(e) a driver setup tool for associating a printer driver with each of the selected said one or more printers to be installed in response to the user selecting said one or more printers from a displayed said filtered list.
2. The printer installation tool of claim 1 where said configuration tool may simultaneously configure a plurality of printers selected by said user from said display.
3. The printer installation tool of claim 1 where said selected one or more printers is connected to a computer connected to a network server, and said configuration tool configures said selected one or more printers, said computer, and said server.
4. The printer installation tool of claim 1 wherein said configuration tool is capable of automatically configuring said selected one or more printers.
5. The printer installation tool of claim 1 where said search tool is limited to discovering printers and where said filter categorizes discovered said printers into the nonexclusive categories of those printers that have not been previously discovered by said installation tool, those printers that have not been previously configured by said installation tool, and all discovered devices.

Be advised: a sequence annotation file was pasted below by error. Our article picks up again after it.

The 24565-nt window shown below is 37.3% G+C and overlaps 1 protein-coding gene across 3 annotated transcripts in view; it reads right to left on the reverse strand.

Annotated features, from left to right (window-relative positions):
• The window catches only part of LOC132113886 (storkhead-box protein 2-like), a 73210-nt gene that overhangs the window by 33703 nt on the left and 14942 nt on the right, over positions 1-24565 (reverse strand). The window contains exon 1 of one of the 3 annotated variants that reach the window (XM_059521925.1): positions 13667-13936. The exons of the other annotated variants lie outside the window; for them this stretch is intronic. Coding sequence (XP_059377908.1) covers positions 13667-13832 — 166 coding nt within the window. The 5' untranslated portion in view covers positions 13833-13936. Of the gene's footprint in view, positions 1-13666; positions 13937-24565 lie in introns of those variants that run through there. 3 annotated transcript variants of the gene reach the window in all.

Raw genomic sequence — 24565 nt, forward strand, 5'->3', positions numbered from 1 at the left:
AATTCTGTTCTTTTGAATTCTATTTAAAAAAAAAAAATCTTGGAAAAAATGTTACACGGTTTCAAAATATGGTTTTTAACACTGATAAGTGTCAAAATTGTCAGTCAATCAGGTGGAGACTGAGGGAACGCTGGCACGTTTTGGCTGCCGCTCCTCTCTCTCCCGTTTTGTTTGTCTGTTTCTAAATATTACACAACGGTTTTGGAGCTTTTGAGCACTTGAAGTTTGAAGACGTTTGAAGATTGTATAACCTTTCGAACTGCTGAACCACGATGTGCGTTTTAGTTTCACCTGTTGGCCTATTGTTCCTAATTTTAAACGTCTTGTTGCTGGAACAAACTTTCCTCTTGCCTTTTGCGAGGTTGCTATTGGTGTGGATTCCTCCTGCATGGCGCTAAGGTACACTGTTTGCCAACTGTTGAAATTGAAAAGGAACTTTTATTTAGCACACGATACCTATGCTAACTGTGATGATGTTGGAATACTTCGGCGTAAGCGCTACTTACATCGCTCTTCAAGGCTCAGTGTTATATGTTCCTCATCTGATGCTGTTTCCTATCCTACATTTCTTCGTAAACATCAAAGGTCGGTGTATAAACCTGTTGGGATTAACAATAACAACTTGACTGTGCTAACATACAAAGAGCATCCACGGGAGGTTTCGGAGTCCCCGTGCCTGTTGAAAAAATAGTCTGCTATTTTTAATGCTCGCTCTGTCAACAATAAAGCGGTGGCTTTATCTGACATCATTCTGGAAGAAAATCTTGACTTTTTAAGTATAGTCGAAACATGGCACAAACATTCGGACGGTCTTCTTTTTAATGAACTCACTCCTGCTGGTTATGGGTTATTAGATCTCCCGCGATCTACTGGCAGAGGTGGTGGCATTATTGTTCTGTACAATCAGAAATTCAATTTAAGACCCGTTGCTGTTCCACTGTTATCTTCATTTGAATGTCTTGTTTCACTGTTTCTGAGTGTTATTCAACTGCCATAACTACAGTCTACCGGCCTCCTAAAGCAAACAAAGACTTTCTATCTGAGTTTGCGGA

6. The printer installation tool of claim 1 where said configuration tool is capable of receiving an intuitive location description for each of said selected one or more printers and associating said location description with said printer on said computer or network of computers.
7. The printer installation tool of claim 1 where said computer operates on a Windows NT 4.0 operating system.
8. The printer installation tool of claim 1 where said computer operates on a Windows 2000 operating system.
9. The printer installation tool of claim 1 where said computer operated on a Windows XP operating system.
10. The printer installation tool of claim 1 where said installation tool is capable of installing and configuring a printer on any one of a plurality of operating systems.
11. The printer installation tool of claim 10 where said plurality of operating systems include Windows 9x, Windows NT 4.0, Windows 2000, and Windows XP.
12. A method for installing and configuring a printer on a computer or a network of computers, installation of said printer including (i) configuring said printer by associating a unique name and unique location of said printer relative to other printers installed on said network, and (ii) associating a driver with said printer, said method comprising:
(a) searching for uninstalled printers available for installation on said computer or network of computers;